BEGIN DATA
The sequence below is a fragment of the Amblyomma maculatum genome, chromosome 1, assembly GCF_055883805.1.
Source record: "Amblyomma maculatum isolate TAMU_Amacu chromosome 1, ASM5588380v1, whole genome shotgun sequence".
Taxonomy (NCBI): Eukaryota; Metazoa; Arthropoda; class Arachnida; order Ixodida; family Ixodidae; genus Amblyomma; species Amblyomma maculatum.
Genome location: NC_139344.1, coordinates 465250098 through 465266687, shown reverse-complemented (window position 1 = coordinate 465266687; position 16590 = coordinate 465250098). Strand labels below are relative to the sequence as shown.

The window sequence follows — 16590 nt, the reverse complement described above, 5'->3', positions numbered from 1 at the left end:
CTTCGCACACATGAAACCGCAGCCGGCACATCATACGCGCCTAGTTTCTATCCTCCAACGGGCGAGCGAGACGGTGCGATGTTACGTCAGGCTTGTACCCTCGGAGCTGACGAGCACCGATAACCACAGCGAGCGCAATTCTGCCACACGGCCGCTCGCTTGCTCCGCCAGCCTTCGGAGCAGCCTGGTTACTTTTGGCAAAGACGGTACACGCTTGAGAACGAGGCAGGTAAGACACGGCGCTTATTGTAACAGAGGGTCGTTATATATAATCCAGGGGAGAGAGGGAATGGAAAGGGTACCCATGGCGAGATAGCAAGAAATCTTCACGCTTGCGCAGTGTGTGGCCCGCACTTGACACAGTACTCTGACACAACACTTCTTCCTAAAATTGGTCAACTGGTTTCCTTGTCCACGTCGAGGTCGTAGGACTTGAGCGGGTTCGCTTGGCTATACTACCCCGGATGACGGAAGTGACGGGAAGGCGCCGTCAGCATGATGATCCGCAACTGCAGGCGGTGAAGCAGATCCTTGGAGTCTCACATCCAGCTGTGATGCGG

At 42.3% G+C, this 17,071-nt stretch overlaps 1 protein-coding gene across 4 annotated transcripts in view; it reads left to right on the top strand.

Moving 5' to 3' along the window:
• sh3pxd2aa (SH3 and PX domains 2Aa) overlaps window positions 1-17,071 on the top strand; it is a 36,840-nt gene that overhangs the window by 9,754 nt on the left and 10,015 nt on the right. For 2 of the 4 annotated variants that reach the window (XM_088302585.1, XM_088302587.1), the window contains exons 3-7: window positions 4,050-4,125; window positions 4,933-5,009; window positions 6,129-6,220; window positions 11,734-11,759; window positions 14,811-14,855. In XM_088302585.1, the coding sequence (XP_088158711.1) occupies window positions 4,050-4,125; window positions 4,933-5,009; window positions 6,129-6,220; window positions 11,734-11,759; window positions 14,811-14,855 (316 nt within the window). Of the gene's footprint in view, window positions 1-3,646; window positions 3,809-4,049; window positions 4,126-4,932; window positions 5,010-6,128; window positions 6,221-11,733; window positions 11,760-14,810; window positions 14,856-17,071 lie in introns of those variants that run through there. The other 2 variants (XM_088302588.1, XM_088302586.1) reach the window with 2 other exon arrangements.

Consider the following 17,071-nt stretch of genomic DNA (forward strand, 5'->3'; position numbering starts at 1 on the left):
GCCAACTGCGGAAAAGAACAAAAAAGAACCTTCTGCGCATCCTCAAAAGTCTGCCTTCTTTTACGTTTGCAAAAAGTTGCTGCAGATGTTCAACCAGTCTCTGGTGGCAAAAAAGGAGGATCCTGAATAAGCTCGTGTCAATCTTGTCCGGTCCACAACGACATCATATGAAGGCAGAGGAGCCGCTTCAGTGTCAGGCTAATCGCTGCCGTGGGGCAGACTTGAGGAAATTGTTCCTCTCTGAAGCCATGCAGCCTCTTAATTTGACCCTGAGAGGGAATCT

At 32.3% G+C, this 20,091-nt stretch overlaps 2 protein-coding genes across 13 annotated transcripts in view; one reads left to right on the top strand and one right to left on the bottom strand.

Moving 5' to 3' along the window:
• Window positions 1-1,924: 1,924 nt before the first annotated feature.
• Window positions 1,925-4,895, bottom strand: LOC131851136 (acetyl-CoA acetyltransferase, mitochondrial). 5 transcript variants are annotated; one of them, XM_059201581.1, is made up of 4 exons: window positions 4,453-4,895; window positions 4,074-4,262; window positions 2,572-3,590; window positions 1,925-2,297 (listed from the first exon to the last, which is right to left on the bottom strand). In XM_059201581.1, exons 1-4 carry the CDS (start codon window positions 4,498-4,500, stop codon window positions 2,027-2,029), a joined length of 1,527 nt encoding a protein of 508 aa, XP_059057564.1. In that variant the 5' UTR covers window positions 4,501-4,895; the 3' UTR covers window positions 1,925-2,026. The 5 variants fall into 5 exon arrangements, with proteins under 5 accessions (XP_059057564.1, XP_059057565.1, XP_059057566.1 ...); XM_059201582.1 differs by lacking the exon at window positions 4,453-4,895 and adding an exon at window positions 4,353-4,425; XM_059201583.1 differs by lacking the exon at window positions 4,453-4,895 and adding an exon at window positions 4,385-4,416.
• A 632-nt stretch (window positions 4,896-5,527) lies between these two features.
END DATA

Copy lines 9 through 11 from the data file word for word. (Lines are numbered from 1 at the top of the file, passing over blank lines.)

• sh3pxd2aa (SH3 and PX domains 2Aa) overlaps window positions 1-17,071 on the top strand; it is a 36,840-nt gene that overhangs the window by 9,754 nt on the left and 10,015 nt on the right. For 2 of the 4 annotated variants that reach the window (XM_088302585.1, XM_088302587.1), the window contains exons 3-7: window positions 4,050-4,125; window positions 4,933-5,009; window positions 6,129-6,220; window positions 11,734-11,759; window positions 14,811-14,855. In XM_088302585.1, the coding sequence (XP_088158711.1) occupies window positions 4,050-4,125; window positions 4,933-5,009; window positions 6,129-6,220; window positions 11,734-11,759; window positions 14,811-14,855 (316 nt within the window). Of the gene's footprint in view, window positions 1-3,646; window positions 3,809-4,049; window positions 4,126-4,932; window positions 5,010-6,128; window positions 6,221-11,733; window positions 11,760-14,810; window positions 14,856-17,071 lie in introns of those variants that run through there. The other 2 variants (XM_088302588.1, XM_088302586.1) reach the window with 2 other exon arrangements.

Consider the following 17,071-nt stretch of genomic DNA (forward strand, 5'->3'; position numbering starts at 1 on the left):
GCCAACTGCGGAAAAGAACAAAAAAGAACCTTCTGCGCATCCTCAAAAGTCTGCCTTCTTTTACGTTTGCAAAAAGTTGCTGCAGATGTTCAACCAGTCTCTGGTGGCAAAAAAGGAGGATCCTGAATAAGCTCGTGTCAATCTTGTCCGGTCCACAACGACATCATATGAAGGCAGAGGAGCCGCTTCAGTGTCAGGCTAATCGCTGCCGTGGGGCAGACTTGAGGAAATTGTTCCTCTCTGAAGCCATGCAGCCTCTTAATTTGACCCTGAGAGGGAATCT